All-Cause and Cardiovascular Disease Mortality Among Breast Cancer Survivors in CLUE II, a Long-Standing Community-Based Cohort

Cody Ramin, PhD; Marcy L. Schaeffer, PhD; Zihe Zheng, MHS; Avonne E. Connor, PhD; Judith Hoffman-Bolton, AA; Bryan Lau, PhD; Kala Visvanathan, MD, MHS

Disclosures

J Natl Cancer Inst. 2021;113(2):137-145. 

In This Article

Methods

Study Participants and Design

The CLUE II ("Give Us a Clue to Cancer and Heart Disease") cohort was formed in 1989 when 32 894 residents of Washington County, Maryland, and the surrounding area completed an enrollment questionnaire and provided blood samples.[20] Written informed consent was obtained for all patients, and the study was approved by the institutional review board of Johns Hopkins Bloomberg School of Public Health.

For the present analysis, we identified women aged 18 years up to and including 80 years from CLUE II with no history of cancer (except for nonmelanoma skin cancer or cervical carcinoma in situ) at study enrollment who developed a first primary stage I-III breast cancer during follow-up (through December 31, 2015) (n = 628). For each woman diagnosed with breast cancer, we randomly selected 5 cancer-free women matched on age within 1 year (n = 3140). A ratio of 1:5 matching resulted in the closest matching on age at diagnosis while maintaining statistical efficiency. The index date was the date of breast cancer diagnosis for women with breast cancer and for their matched cancer-free women.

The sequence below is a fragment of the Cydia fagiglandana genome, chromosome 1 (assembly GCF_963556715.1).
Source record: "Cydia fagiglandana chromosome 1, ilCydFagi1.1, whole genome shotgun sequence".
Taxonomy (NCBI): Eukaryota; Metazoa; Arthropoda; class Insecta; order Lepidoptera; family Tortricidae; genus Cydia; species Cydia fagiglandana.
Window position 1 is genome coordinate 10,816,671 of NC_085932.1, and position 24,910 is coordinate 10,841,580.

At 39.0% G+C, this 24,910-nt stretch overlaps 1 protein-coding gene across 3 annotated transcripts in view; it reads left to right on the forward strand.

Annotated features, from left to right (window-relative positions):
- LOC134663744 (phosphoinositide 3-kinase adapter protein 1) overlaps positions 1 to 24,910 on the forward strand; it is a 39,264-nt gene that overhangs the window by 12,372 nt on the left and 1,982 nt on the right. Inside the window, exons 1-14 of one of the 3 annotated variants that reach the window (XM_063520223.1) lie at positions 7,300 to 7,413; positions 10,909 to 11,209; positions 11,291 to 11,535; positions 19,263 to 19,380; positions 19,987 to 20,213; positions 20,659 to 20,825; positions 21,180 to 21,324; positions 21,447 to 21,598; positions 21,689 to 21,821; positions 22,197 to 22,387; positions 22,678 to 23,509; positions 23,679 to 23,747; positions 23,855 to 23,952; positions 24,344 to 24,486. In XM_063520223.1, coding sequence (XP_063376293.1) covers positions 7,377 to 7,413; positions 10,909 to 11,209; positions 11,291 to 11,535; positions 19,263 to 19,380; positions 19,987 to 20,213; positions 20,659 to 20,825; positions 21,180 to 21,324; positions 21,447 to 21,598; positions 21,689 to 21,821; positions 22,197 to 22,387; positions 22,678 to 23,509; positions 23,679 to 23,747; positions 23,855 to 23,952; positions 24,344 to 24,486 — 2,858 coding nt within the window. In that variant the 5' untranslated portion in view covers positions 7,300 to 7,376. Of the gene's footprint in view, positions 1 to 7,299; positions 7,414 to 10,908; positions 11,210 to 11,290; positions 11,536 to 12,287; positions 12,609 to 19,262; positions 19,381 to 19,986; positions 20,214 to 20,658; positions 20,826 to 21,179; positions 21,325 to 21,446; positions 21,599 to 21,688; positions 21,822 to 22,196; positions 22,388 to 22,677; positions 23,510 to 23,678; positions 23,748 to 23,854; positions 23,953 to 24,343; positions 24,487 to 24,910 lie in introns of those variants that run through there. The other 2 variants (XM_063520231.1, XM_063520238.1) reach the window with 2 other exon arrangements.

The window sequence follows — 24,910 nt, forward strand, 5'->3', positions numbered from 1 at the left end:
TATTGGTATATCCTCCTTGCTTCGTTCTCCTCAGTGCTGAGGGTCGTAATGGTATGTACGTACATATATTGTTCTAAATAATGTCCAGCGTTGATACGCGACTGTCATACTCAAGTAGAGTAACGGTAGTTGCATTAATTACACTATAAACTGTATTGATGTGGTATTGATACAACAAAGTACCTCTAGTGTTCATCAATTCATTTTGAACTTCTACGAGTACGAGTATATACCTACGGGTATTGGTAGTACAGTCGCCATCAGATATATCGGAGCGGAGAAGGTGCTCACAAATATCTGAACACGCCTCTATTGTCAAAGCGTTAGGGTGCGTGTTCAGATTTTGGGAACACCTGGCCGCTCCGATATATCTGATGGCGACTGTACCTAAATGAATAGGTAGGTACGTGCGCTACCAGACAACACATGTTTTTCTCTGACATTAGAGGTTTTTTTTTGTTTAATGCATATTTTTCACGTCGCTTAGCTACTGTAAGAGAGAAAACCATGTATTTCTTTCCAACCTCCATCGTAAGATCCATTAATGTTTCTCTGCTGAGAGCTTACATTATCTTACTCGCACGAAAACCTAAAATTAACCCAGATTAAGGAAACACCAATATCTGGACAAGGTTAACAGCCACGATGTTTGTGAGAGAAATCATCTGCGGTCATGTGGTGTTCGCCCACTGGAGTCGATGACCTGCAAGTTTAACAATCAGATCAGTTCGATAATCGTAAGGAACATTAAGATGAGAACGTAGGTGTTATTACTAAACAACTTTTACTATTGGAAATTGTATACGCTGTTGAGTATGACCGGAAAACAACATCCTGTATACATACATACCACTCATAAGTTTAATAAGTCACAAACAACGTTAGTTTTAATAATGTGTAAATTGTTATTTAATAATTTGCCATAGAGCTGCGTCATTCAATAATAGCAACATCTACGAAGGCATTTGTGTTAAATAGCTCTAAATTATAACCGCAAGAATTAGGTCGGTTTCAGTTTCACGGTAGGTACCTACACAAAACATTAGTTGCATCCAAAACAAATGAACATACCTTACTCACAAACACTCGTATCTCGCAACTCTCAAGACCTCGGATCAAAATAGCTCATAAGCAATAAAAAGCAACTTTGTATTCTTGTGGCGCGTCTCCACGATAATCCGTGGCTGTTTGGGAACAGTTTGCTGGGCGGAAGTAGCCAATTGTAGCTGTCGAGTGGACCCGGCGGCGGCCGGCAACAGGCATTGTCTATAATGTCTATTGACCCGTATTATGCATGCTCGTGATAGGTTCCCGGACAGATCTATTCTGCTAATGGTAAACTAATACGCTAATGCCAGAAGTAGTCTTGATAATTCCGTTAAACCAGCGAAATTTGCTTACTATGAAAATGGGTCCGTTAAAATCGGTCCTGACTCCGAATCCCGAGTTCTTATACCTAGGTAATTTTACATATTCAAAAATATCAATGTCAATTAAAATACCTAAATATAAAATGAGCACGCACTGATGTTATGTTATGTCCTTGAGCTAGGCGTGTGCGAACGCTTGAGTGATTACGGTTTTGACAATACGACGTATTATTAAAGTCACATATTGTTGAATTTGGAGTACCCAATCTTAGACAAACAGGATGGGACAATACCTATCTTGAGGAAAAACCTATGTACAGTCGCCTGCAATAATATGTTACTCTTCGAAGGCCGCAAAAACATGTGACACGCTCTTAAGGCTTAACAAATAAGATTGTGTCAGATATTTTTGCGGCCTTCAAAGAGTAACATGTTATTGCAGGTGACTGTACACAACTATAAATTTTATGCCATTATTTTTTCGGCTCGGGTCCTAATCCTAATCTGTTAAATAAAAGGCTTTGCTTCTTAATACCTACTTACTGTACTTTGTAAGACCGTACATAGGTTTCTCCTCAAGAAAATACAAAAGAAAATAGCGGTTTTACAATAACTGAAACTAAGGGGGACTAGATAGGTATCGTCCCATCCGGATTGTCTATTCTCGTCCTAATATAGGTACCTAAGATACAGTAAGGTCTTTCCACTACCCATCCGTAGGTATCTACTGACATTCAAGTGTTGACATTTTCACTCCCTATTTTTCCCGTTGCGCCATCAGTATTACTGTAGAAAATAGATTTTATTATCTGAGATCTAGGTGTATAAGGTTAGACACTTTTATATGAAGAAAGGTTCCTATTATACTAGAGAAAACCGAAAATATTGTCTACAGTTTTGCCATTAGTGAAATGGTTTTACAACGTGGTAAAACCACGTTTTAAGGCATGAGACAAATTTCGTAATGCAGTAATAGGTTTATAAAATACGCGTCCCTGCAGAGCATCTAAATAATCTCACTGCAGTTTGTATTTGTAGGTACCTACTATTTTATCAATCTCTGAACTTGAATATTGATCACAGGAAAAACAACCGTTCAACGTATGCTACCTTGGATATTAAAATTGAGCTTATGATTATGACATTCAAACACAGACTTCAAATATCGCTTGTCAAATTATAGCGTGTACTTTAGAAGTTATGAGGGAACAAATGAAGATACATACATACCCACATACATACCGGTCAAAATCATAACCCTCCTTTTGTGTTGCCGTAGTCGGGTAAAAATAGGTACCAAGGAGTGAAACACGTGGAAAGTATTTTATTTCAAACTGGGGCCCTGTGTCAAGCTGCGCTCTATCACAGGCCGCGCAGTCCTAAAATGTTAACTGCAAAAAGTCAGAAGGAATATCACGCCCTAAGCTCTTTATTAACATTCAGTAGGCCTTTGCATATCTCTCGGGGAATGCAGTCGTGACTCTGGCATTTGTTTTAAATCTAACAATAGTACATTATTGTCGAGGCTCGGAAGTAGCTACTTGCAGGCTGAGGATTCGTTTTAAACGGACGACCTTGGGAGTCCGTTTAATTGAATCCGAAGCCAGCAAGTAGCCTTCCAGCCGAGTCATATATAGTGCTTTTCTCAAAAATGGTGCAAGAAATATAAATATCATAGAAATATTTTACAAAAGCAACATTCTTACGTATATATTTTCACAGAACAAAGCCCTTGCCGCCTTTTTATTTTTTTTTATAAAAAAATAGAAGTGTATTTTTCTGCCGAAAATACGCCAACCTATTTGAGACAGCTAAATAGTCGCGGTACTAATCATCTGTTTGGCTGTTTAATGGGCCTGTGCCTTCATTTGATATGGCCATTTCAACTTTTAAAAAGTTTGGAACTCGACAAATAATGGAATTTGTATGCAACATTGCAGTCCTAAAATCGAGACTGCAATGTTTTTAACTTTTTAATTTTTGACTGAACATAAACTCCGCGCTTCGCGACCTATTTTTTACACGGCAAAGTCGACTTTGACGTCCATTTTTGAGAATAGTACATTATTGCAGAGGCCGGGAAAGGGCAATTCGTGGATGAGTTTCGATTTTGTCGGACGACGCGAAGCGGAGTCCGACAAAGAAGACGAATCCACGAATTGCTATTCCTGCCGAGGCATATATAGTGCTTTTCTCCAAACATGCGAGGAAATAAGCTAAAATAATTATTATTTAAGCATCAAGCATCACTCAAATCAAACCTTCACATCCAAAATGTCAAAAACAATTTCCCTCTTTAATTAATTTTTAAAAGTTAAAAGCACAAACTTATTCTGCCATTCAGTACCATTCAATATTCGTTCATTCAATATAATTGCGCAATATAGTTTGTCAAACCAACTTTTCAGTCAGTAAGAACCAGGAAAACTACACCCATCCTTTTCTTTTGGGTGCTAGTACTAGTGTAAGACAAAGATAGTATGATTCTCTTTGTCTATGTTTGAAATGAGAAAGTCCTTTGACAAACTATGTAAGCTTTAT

Ascertainment of Breast Cancer

Breast cancer diagnoses were ascertained through regular linkage to the Washington County hospital records and state cancer registry. In our study, all breast cancers were confirmed through pathology or medical records. Information on clinical and tumor characteristics included date of diagnosis, age at diagnosis, tumor stage, tumor size, and ER status.

Ascertainment of Death

Deaths were identified via hospital records, Maryland Vital Statistics, National Death Index, next of kin, and obituaries through December 31, 2015. Cause of death was ascertained through death certificates per Centers for Disease Control and Prevention guidelines.[21] The following International Classification of Disease codes were used to identify CVD as the primary cause of death: 390–398, 402, 404, 410–429, I00-I09, I11, I13, and I20-I51. These codes were defined a priori to primarily represent deaths due to heart disease, including ischemic heart disease, hypertensive heart disease, pulmonary heart disease, and other heart diseases (eg, cardiomyopathy and heart failure).

Ascertainment of Covariates

Covariate information was obtained from the enrollment questionnaire in 1989. The questionnaire included information on date of birth, anthropometric factors (weight, height), lifestyle behaviors (smoking, alcohol use), reproductive or hormonal factors (oral contraceptive use, hormone use, and menopause status), medication use within the past 48 hours (eg, medication for blood pressure, cholesterol, CVD, diabetes), and socio-demographic indicators (race or ethnicity, education). In addition, resting blood pressure and plasma total cholesterol were measured at the time of study enrollment.

Statistical Analysis

Characteristics of breast cancer survivors and cancer-free women were compared with frequency distributions for categorical variables and means (SDs) for continuous variables. Breast cancer clinical characteristics were also summarized for breast cancer survivors.